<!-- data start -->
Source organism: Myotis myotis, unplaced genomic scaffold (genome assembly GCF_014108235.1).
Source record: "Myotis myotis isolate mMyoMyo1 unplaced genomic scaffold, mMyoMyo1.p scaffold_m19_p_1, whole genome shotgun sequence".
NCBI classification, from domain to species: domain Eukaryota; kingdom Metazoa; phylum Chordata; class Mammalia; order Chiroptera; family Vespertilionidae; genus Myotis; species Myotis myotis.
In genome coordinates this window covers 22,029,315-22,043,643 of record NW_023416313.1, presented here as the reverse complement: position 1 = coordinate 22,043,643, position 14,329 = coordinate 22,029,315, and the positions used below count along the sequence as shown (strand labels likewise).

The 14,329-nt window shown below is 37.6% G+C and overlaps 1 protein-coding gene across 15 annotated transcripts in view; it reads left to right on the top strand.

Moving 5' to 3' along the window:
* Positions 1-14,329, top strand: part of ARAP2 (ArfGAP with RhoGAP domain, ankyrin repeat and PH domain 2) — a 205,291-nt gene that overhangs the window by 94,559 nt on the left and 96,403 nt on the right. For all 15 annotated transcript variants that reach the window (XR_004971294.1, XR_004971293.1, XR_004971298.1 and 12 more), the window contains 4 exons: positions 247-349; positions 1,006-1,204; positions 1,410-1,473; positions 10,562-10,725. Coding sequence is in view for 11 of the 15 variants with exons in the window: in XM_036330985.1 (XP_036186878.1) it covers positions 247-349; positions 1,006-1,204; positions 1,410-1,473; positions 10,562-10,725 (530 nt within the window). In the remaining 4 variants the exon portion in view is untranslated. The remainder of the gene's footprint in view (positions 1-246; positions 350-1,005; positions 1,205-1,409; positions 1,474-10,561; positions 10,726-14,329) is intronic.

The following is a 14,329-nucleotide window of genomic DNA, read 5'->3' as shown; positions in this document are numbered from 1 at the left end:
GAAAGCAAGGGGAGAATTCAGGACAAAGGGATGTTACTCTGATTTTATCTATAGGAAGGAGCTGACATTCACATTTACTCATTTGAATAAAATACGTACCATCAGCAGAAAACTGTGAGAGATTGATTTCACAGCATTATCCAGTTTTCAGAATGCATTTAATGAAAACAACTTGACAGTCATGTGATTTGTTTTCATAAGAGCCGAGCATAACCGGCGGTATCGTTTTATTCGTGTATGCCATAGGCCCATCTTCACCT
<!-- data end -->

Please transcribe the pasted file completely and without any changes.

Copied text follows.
Source organism: Myotis myotis, unplaced genomic scaffold (genome assembly GCF_014108235.1).
Source record: "Myotis myotis isolate mMyoMyo1 unplaced genomic scaffold, mMyoMyo1.p scaffold_m19_p_1, whole genome shotgun sequence".
NCBI classification, from domain to species: domain Eukaryota; kingdom Metazoa; phylum Chordata; class Mammalia; order Chiroptera; family Vespertilionidae; genus Myotis; species Myotis myotis.
In genome coordinates this window covers 22,029,315-22,043,643 of record NW_023416313.1, presented here as the reverse complement: position 1 = coordinate 22,043,643, position 14,329 = coordinate 22,029,315, and the positions used below count along the sequence as shown (strand labels likewise).

The 14,329-nt window shown below is 37.6% G+C and overlaps 1 protein-coding gene across 15 annotated transcripts in view; it reads left to right on the top strand.

Moving 5' to 3' along the window:
* Positions 1-14,329, top strand: part of ARAP2 (ArfGAP with RhoGAP domain, ankyrin repeat and PH domain 2) — a 205,291-nt gene that overhangs the window by 94,559 nt on the left and 96,403 nt on the right. For all 15 annotated transcript variants that reach the window (XR_004971294.1, XR_004971293.1, XR_004971298.1 and 12 more), the window contains 4 exons: positions 247-349; positions 1,006-1,204; positions 1,410-1,473; positions 10,562-10,725. Coding sequence is in view for 11 of the 15 variants with exons in the window: in XM_036330985.1 (XP_036186878.1) it covers positions 247-349; positions 1,006-1,204; positions 1,410-1,473; positions 10,562-10,725 (530 nt within the window). In the remaining 4 variants the exon portion in view is untranslated. The remainder of the gene's footprint in view (positions 1-246; positions 350-1,005; positions 1,205-1,409; positions 1,474-10,561; positions 10,726-14,329) is intronic.

The following is a 14,329-nucleotide window of genomic DNA, read 5'->3' as shown; positions in this document are numbered from 1 at the left end:
GAAAGCAAGGGGAGAATTCAGGACAAAGGGATGTTACTCTGATTTTATCTATAGGAAGGAGCTGACATTCACATTTACTCATTTGAATAAAATACGTACCATCAGCAGAAAACTGTGAGAGATTGATTTCACAGCATTATCCAGTTTTCAGAATGCATTTAATGAAAACAACTTGACAGTCATGTGATTTGTTTTCATAAGAGCCGAGCATAACCGGCGGTATCGTTTTATTCGTGTATGCCATAGGCCCATCTTCACCT